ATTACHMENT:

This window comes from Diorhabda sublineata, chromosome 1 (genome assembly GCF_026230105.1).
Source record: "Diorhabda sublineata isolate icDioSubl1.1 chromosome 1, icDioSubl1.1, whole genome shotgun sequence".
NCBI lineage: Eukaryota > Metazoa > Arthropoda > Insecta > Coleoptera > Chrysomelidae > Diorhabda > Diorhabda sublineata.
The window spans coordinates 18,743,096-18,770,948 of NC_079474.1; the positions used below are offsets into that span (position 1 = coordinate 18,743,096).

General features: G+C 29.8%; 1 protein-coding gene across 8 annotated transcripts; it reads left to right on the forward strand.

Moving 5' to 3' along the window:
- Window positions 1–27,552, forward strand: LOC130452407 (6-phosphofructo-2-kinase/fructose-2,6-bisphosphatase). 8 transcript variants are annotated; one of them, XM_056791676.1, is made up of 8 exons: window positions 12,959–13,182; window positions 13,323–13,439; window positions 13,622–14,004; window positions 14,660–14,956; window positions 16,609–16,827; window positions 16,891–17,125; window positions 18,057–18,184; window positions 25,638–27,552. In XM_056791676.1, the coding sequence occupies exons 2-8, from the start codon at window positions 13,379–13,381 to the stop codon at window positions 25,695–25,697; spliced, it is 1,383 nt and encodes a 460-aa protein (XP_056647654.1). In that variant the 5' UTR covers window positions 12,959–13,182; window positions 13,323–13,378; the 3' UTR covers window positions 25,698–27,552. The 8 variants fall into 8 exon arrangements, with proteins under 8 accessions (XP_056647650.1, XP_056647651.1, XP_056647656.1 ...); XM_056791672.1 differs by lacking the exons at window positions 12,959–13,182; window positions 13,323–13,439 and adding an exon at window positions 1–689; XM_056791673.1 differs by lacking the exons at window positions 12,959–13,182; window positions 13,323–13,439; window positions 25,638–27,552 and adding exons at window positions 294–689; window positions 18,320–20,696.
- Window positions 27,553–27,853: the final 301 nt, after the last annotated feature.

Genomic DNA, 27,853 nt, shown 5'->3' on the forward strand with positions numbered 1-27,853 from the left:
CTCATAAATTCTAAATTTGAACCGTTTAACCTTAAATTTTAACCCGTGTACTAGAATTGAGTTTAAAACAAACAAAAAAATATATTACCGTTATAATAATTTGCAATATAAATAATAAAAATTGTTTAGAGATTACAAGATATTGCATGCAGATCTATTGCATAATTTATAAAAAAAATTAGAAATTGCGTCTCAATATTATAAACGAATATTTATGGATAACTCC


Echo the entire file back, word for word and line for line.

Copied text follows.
This window comes from Diorhabda sublineata, chromosome 1 (genome assembly GCF_026230105.1).
Source record: "Diorhabda sublineata isolate icDioSubl1.1 chromosome 1, icDioSubl1.1, whole genome shotgun sequence".
NCBI lineage: Eukaryota > Metazoa > Arthropoda > Insecta > Coleoptera > Chrysomelidae > Diorhabda > Diorhabda sublineata.
The window spans coordinates 18,743,096-18,770,948 of NC_079474.1; the positions used below are offsets into that span (position 1 = coordinate 18,743,096).

General features: G+C 29.8%; 1 protein-coding gene across 8 annotated transcripts; it reads left to right on the forward strand.

Moving 5' to 3' along the window:
- Window positions 1–27,552, forward strand: LOC130452407 (6-phosphofructo-2-kinase/fructose-2,6-bisphosphatase). 8 transcript variants are annotated; one of them, XM_056791676.1, is made up of 8 exons: window positions 12,959–13,182; window positions 13,323–13,439; window positions 13,622–14,004; window positions 14,660–14,956; window positions 16,609–16,827; window positions 16,891–17,125; window positions 18,057–18,184; window positions 25,638–27,552. In XM_056791676.1, the coding sequence occupies exons 2-8, from the start codon at window positions 13,379–13,381 to the stop codon at window positions 25,695–25,697; spliced, it is 1,383 nt and encodes a 460-aa protein (XP_056647654.1). In that variant the 5' UTR covers window positions 12,959–13,182; window positions 13,323–13,378; the 3' UTR covers window positions 25,698–27,552. The 8 variants fall into 8 exon arrangements, with proteins under 8 accessions (XP_056647650.1, XP_056647651.1, XP_056647656.1 ...); XM_056791672.1 differs by lacking the exons at window positions 12,959–13,182; window positions 13,323–13,439 and adding an exon at window positions 1–689; XM_056791673.1 differs by lacking the exons at window positions 12,959–13,182; window positions 13,323–13,439; window positions 25,638–27,552 and adding exons at window positions 294–689; window positions 18,320–20,696.
- Window positions 27,553–27,853: the final 301 nt, after the last annotated feature.

Genomic DNA, 27,853 nt, shown 5'->3' on the forward strand with positions numbered 1-27,853 from the left:
CTCATAAATTCTAAATTTGAACCGTTTAACCTTAAATTTTAACCCGTGTACTAGAATTGAGTTTAAAACAAACAAAAAAATATATTACCGTTATAATAATTTGCAATATAAATAATAAAAATTGTTTAGAGATTACAAGATATTGCATGCAGATCTATTGCATAATTTATAAAAAAAATTAGAAATTGCGTCTCAATATTATAAACGAATATTTATGGATAACTCC